More generally, even if duplicity or a lack of information meant there were defects of process in the June 23rd referendum, it is difficult to argue that these went so far as to invalidate the result. We have no evidence that the number of people who now regret their choice is enough to have tipped the balance on June 23rd. Far from it – many people on social media are still celebrating the result of their vote. If the Remain campaign has already been criticised for telling people they would be idiots to vote Leave (Mervyn King), such insults cannot not now be compounded by the injury and lack of respect entailed in telling them that their choice will not now be respected because they did not know what they were doing.
The arguments about duplicity and lack of information do relate to the general question of when, if ever, it is appropriate to hold a referendum and what conditions are necessary to make it the fully democratic process it is supposed to be, but that is a different question for a future time. For now, we should focus instead on the other reason why Article 50 might not have to be triggered.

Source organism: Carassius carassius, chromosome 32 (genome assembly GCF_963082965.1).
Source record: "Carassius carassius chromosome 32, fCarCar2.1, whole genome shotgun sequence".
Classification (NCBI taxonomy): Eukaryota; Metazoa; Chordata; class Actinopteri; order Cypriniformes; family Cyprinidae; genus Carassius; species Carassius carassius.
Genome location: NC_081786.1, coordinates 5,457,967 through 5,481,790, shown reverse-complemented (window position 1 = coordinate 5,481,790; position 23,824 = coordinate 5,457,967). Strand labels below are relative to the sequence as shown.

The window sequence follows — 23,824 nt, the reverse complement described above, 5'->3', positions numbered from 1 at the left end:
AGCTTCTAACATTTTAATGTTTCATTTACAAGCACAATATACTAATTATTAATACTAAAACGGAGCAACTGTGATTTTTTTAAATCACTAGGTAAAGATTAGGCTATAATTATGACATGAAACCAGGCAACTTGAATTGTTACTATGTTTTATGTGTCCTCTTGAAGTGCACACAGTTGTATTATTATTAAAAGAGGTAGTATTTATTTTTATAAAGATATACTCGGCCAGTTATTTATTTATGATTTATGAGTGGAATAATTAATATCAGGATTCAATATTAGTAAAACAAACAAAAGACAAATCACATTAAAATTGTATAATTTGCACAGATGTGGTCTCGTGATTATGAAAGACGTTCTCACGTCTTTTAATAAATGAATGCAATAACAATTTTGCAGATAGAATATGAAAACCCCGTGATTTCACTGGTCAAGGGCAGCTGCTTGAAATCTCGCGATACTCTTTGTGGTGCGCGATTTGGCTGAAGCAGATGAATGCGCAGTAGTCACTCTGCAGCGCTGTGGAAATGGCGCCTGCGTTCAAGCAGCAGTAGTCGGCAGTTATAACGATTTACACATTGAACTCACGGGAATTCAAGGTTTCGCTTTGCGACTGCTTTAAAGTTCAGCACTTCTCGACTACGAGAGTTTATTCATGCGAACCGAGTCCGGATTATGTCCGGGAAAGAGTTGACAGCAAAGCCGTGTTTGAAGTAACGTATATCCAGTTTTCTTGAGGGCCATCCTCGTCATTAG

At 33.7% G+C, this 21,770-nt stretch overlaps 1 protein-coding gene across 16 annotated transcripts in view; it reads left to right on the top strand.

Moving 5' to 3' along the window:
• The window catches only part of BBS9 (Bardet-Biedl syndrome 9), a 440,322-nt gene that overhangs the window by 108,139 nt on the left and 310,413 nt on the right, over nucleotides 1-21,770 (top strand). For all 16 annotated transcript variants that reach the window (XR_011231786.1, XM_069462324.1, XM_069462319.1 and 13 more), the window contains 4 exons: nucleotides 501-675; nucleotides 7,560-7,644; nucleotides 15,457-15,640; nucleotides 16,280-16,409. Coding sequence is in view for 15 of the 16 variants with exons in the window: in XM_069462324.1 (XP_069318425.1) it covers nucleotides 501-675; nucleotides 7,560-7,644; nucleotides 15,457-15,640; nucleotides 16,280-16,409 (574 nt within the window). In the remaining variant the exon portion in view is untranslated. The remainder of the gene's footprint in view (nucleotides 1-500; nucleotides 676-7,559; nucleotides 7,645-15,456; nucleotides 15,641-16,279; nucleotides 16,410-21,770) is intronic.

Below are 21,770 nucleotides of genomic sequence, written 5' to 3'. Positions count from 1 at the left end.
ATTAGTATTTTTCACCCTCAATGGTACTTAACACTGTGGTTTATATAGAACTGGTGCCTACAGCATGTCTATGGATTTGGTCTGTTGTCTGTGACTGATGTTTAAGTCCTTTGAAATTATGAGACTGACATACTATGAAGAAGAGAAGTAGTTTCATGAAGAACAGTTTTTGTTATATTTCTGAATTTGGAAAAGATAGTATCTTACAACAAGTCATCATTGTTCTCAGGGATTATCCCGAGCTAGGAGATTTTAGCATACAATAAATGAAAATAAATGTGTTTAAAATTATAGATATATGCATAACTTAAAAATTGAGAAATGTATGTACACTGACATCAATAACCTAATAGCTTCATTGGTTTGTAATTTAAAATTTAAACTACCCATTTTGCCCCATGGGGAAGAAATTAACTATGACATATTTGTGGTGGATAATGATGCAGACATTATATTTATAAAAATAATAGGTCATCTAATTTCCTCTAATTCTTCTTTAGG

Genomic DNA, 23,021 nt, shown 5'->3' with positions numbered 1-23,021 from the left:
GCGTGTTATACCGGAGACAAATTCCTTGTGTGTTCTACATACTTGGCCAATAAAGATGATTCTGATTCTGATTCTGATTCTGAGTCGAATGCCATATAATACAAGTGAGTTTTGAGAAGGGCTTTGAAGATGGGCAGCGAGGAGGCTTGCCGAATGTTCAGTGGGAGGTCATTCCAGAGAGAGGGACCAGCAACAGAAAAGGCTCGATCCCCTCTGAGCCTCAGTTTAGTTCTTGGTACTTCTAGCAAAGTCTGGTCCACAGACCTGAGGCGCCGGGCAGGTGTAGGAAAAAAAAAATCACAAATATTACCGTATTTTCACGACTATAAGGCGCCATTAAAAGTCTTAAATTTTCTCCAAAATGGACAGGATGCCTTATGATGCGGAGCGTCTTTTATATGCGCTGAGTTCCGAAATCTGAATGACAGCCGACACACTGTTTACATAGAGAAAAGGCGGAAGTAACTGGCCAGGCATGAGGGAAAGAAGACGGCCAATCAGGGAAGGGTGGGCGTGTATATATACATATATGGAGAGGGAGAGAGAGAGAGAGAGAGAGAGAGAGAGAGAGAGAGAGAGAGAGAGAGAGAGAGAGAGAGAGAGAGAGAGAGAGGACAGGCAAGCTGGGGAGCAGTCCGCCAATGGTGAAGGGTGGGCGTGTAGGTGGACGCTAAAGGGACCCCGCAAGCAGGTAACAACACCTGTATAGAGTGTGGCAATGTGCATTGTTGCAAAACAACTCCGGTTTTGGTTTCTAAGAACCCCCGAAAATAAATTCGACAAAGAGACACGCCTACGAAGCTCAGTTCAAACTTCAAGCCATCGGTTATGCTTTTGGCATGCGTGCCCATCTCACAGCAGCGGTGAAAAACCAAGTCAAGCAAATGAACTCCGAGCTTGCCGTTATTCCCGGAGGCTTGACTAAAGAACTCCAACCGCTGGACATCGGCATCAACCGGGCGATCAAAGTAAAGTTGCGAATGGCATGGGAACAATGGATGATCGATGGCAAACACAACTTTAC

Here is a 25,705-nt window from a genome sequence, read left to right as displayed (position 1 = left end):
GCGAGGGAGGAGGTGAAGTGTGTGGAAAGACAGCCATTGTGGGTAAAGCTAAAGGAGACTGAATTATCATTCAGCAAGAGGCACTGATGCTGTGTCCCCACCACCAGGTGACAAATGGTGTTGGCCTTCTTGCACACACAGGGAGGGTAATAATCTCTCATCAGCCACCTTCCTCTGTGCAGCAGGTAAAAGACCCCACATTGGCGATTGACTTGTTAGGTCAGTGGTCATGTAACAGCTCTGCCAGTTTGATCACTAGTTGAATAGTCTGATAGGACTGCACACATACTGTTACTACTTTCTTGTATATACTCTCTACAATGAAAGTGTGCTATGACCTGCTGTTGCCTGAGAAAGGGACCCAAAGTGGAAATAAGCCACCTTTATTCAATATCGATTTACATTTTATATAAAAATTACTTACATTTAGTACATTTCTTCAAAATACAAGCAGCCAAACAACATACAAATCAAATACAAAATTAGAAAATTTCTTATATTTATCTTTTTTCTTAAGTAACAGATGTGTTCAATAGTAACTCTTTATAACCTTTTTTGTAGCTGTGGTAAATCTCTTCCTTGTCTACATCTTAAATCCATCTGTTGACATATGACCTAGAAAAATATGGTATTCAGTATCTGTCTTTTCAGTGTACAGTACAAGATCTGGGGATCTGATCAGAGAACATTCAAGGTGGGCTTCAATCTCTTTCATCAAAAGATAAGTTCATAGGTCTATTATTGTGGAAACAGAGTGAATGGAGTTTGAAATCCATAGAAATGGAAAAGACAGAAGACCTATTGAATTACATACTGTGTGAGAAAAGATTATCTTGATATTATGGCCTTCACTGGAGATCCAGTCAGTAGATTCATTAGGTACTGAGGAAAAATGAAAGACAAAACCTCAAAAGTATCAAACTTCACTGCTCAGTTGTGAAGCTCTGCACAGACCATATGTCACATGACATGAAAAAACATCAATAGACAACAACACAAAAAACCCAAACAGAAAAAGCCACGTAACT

The Liberal Democrats have announced their intention to fight the next election, especially an early election on a pledge to stop Brexit. It would be open to a reconstituted Labour party to do the same, or indeed for there to be some kind of anti-Brexit coalition campaign, which might be necessary in order to achieve a large overall majority. Of course Theresa May has ruled out the possibility of such an early election if she becomes the new Conservative Leader. Nevertheless, if such an election were to come about and such a majority were to be achieved, this would meet the democratic legitimacy of the 23rd June referendum with another expression of democratic legitimacy; one more recent than the referendum and more in keeping with the country’s democratic traditions.